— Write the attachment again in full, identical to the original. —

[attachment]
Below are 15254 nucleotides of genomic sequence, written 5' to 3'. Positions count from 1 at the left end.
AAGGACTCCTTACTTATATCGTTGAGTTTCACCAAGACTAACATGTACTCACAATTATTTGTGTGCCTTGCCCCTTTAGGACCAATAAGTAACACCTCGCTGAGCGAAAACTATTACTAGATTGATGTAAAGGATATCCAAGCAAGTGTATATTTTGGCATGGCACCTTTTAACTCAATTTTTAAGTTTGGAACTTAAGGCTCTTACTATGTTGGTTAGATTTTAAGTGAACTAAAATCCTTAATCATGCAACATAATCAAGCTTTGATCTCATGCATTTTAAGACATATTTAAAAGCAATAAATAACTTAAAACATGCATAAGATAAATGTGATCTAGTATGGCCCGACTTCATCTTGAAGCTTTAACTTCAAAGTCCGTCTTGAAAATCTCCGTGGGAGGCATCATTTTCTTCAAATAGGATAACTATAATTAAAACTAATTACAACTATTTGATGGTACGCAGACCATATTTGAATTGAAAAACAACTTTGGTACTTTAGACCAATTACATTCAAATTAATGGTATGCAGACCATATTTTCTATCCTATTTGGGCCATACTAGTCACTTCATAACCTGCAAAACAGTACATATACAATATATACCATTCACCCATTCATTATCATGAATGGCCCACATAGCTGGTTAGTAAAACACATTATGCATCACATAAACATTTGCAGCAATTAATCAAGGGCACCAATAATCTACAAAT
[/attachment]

Below are 15254 nucleotides of genomic sequence, written 5' to 3'. Positions count from 1 at the left end.
AAGGACTCCTTACTTATATCGTTGAGTTTCACCAAGACTAACATGTACTCACAATTATTTGTGTGCCTTGCCCCTTTAGGACCAATAAGTAACACCTCGCTGAGCGAAAACTATTACTAGATTGATGTAAAGGATATCCAAGCAAGTGTATATTTTGGCATGGCACCTTTTAACTCAATTTTTAAGTTTGGAACTTAAGGCTCTTACTATGTTGGTTAGATTTTAAGTGAACTAAAATCCTTAATCATGCAACATAATCAAGCTTTGATCTCATGCATTTTAAGACATATTTAAAAGCAATAAATAACTTAAAACATGCATAAGATAAATGTGATCTAGTATGGCCCGACTTCATCTTGAAGCTTTAACTTCAAAGTCCGTCTTGAAAATCTCCGTGGGAGGCATCATTTTCTTCAAATAGGATAACTATAATTAAAACTAATTACAACTATTTGATGGTACGCAGACCATATTTGAATTGAAAAACAACTTTGGTACTTTAGACCAATTACATTCAAATTAATGGTATGCAGACCATATTTTCTATCCTATTTGGGCCATACTAGTCACTTCATAACCTGCAAAACAGTACATATACAATATATACCATTCACCCATTCATTATCATGAATGGCCCACATAGCTGGTTAGTAAAACACATTATGCATCACATAAACATTTGCAGCAATTAATCAAGGGCACCAATAATCTACAAAT